Along with a retrospective of his work, American filmmaker Peter Hutton conducted a Masterclass where he discussed his working method with the audience. He spoke about the influence on his films of his days as a merchant seaman (in order to pay for college). This was a time where he learned two fundamental skills: the use of the eyes and the love of silence. Hutton screened his latest film, At Sea, which is about the life cycle of merchant ships from the beginning to ship breaking. The film, at time of screening still a work-in-progress, evokes beautifully the director’s idea of constructing an intimate relationship with the image and creating an alternate state of consciousness – that Hutton, with some amusement, described as somewhere between hypnosis and sleep. With many minutes to contemplate each shot, the viewer is indeed held in the suspense of slow, subtle shifts of in-frame movement and light.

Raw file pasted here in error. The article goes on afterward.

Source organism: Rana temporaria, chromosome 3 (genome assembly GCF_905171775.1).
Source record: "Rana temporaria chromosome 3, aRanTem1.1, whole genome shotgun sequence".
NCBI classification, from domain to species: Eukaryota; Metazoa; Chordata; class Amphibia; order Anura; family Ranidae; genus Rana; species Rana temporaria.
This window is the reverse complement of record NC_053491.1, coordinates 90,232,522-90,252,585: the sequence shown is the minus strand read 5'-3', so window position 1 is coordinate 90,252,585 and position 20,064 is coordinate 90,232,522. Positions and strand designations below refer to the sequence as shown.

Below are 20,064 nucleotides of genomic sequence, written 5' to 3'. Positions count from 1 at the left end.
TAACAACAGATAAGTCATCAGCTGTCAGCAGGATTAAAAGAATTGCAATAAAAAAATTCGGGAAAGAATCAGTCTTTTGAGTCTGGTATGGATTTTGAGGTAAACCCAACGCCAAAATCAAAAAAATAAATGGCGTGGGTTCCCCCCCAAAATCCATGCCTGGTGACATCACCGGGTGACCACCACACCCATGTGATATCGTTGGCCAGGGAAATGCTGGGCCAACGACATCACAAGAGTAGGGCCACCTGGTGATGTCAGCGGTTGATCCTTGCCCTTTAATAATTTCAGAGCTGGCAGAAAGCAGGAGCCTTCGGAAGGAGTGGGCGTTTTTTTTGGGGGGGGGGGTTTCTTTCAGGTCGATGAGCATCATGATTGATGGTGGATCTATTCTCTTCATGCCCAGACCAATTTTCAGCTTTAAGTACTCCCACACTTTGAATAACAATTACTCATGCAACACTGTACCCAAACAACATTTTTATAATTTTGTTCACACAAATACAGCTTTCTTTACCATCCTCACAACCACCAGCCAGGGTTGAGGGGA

Under Hitchcock was another interesting section, featuring a panel discussion, two screening sessions and an exhibition in Solar that underscored the influence of the British director and the rapport between contemporary art, cinema and collective imagery. Several works presented at Solar were specially commissioned for the event, among which was Johan Grimonpez’s Looking for Alfred, in which a bewildering series of Hitchcock look-alikes move in and out of character, chasing each other’s steps, surrounded by the very objects Hitchcock’s films turned into icons (bowler hat, umbrella, stuffed birds, etc.). Another example is Imaginary Film Set #5, by Carlos Lobo, where a light box suspended from a tubular structure presents the viewer with a fixed image, effectively creating the feeling of a movie screen. This image is reminiscent of Hitchcock’s shot from Psycho (1960) where the sinister house at the top of the hill can be seen. It’s this double reading of the cinematic frame and double reading of the image that is the foundation of this piece.